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It wasn’t until the year 2000, when I joined an Anglican church in Wheaton, Illinois, that I was exposed on a consistent basis to the public reading of Scripture. In the churches where I had formerly been a member or had served on the pastoral staff (Southern Baptist, independent Bible church, Vineyard), the only biblical text read aloud was the one on which the sermon was based.

Not being accustomed to anything remotely liturgical, it took some getting used to. But soon I grew to appreciate the power of the public reading of the written Word. First came the Old Testament text, then a Psalm, followed by a paragraph from the Epistles, all of which concluded with a reading from the gospels. I fear that in many churches, especially those which resist all things liturgical, a glorious experience is being missed. Every church need not follow the same procedure, but we would do well to give place, in some form or other, to the public reading of the Word.

In his concluding comments to the church at Colossae, Paul writes: “And when this letter has been read among you, have it also read in the church of the Laodiceans; and see that you also read the letter from Laodicea” (Colossians 4:16).

This may not strike us today as a momentous occasion, given our reliance upon the printed page and the wonderful blessing of a Bible (or several, and in multiple translations) for each person. But in the first century the reception of an apostolic letter and its public reading was a glorious event. I fear that were a pastor in our day to announce that he planned on reading all four chapters of Colossians to his congregation, many would wince, some would sleep, most would be distracted, and not a few would simply get up and leave. How tragic.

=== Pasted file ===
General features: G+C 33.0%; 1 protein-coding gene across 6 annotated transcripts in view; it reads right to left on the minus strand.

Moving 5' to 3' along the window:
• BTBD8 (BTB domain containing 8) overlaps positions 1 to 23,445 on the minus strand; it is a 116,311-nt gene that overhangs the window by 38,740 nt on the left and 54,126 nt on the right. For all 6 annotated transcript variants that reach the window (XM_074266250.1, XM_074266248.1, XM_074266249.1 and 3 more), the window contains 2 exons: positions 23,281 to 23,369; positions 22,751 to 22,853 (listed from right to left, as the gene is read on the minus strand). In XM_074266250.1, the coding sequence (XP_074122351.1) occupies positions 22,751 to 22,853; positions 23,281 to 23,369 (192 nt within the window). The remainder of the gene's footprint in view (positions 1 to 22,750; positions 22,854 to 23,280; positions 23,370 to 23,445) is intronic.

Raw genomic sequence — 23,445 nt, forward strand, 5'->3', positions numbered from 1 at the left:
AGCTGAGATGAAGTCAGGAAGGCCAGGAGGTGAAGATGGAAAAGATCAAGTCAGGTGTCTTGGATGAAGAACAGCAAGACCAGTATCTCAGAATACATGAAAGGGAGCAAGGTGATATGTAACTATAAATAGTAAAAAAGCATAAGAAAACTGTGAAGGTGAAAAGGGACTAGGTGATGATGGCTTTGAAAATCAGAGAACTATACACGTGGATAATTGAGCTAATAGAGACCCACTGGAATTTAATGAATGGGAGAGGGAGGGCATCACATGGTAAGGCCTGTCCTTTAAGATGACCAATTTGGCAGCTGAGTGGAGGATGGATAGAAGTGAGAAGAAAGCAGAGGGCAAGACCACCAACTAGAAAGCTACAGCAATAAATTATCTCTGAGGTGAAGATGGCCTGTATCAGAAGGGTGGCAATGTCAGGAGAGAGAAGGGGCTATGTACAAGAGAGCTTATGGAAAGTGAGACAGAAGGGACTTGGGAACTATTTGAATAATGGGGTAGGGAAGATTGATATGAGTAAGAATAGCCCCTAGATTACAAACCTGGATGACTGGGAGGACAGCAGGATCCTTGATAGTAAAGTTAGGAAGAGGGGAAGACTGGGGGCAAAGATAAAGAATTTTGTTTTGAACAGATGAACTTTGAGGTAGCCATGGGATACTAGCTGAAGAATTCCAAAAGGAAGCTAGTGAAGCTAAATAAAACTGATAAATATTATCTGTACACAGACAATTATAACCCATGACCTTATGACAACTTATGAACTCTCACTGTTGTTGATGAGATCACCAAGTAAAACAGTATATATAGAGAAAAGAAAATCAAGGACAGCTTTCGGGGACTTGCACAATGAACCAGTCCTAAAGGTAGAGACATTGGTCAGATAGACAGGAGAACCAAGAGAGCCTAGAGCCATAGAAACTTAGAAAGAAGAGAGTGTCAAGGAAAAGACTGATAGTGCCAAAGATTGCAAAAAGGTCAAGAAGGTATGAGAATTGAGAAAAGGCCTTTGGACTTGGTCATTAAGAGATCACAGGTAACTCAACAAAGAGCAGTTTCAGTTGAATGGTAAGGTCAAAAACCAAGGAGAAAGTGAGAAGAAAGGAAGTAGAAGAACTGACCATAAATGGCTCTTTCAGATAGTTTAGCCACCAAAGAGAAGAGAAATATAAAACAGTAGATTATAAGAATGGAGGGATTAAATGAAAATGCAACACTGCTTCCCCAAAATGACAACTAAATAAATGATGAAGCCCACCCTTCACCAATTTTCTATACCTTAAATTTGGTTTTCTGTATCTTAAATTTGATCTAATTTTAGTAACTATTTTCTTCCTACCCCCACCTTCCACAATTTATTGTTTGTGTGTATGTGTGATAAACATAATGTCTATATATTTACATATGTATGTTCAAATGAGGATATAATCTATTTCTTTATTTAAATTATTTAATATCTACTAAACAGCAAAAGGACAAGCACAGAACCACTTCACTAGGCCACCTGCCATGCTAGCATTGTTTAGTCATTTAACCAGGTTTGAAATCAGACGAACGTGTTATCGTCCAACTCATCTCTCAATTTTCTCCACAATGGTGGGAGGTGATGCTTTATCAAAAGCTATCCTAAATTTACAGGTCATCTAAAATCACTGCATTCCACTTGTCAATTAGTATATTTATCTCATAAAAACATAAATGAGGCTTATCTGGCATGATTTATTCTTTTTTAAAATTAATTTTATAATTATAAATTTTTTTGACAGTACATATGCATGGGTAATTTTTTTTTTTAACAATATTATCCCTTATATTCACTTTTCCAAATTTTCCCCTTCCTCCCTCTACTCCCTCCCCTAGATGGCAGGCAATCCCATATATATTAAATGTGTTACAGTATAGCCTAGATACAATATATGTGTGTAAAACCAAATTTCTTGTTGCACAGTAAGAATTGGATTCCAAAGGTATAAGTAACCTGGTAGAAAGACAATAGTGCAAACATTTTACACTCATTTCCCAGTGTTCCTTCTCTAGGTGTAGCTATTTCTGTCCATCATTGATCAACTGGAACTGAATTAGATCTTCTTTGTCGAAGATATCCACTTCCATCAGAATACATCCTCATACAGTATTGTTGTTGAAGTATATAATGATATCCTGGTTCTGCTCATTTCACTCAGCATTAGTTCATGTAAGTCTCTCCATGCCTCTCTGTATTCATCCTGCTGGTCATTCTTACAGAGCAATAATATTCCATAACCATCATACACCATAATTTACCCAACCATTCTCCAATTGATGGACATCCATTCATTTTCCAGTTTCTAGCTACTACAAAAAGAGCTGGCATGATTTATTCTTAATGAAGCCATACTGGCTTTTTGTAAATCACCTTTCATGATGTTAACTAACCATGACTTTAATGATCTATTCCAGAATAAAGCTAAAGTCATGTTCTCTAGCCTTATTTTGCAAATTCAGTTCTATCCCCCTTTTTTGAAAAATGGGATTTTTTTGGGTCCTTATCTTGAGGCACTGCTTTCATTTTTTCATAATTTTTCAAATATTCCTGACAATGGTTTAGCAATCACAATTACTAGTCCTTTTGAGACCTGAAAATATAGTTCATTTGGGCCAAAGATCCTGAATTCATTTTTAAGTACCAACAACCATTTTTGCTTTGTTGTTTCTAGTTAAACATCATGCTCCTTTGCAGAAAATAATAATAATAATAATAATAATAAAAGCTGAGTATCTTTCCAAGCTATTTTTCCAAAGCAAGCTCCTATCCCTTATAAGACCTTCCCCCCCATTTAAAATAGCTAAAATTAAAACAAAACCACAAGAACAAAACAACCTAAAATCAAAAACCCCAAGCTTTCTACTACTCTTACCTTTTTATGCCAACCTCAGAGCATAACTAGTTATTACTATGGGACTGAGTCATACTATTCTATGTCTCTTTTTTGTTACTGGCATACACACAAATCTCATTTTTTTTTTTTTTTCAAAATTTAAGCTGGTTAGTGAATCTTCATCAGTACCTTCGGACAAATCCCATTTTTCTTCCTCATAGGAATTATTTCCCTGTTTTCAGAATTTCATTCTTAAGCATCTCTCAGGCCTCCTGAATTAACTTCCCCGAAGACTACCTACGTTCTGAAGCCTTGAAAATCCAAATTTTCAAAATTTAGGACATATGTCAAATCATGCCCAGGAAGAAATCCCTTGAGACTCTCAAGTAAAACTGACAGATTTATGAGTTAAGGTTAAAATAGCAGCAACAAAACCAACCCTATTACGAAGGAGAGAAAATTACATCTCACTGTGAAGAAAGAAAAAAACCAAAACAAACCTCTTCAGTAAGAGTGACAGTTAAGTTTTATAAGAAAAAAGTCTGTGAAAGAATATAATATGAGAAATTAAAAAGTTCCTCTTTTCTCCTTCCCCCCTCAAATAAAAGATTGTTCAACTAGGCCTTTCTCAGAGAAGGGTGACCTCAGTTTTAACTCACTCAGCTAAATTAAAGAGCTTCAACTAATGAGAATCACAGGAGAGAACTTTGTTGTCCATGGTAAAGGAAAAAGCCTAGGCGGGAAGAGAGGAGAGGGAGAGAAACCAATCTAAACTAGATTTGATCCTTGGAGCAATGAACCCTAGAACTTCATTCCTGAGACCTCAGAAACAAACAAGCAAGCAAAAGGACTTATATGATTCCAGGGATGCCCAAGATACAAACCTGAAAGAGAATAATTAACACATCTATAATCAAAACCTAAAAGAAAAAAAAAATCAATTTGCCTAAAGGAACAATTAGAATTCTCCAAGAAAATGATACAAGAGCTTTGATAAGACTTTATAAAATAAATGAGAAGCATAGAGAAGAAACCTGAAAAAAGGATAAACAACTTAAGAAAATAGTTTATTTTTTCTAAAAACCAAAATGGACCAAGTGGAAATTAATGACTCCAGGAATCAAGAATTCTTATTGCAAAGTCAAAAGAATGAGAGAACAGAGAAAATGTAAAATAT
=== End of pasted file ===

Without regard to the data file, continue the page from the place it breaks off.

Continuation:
I recently attended the funeral service of my aunt in Ponca City, Oklahoma. It was most unusual and, for that reason, quite edifying. Before her death she had instructed the presiding pastor to simply read the Sermon on the Mount. She wanted no obituary to be read, no eulogy to be spoken. Just the Scriptures. It just so happened that her pastor had memorized the Sermon (Matthew 5-7). Thus the entire service, aside from our singing of hymns, consisted of his reciting, dramatically and powerfully, the Sermon on the Mount!

The public reading of God’s Word was a common practice in the Synagogue (Luke 4:16; Acts 13:15, 27; 15:21; 2 Cor. 3:14,15) and was taken over in the early church as well. In his first epistle to the Thessalonians Paul wrote, rather forcefully: “I put you under oath before the Lord to have this letter read to all the brothers” (1 Thessalonians 5:27). And again, in writing to his spiritual son Timothy, he exhorts: “Until I come, devote yourself to the public reading of Scripture, to exhortation, to teaching” (1 Timothy 4:13).